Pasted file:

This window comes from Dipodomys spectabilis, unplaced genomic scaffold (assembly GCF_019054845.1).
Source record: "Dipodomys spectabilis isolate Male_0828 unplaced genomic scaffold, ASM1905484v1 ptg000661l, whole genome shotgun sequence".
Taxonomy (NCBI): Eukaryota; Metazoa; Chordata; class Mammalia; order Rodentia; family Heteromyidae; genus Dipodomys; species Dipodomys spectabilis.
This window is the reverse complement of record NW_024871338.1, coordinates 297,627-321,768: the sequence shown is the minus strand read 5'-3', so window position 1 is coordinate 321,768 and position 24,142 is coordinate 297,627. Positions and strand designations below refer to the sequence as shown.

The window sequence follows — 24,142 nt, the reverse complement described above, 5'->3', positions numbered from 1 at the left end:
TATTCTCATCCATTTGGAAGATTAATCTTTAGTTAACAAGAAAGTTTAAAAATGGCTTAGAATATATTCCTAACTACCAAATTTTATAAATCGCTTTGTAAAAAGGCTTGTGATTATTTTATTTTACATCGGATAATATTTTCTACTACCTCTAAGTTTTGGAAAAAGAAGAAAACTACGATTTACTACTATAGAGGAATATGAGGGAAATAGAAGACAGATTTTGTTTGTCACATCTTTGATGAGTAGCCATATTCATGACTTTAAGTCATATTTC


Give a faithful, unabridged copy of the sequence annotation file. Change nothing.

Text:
This window comes from Dipodomys spectabilis, unplaced genomic scaffold (assembly GCF_019054845.1).
Source record: "Dipodomys spectabilis isolate Male_0828 unplaced genomic scaffold, ASM1905484v1 ptg000661l, whole genome shotgun sequence".
Taxonomy (NCBI): Eukaryota; Metazoa; Chordata; class Mammalia; order Rodentia; family Heteromyidae; genus Dipodomys; species Dipodomys spectabilis.
This window is the reverse complement of record NW_024871338.1, coordinates 297,627-321,768: the sequence shown is the minus strand read 5'-3', so window position 1 is coordinate 321,768 and position 24,142 is coordinate 297,627. Positions and strand designations below refer to the sequence as shown.

The window sequence follows — 24,142 nt, the reverse complement described above, 5'->3', positions numbered from 1 at the left end:
TATTCTCATCCATTTGGAAGATTAATCTTTAGTTAACAAGAAAGTTTAAAAATGGCTTAGAATATATTCCTAACTACCAAATTTTATAAATCGCTTTGTAAAAAGGCTTGTGATTATTTTATTTTACATCGGATAATATTTTCTACTACCTCTAAGTTTTGGAAAAAGAAGAAAACTACGATTTACTACTATAGAGGAATATGAGGGAAATAGAAGACAGATTTTGTTTGTCACATCTTTGATGAGTAGCCATATTCATGACTTTAAGTCATATTTC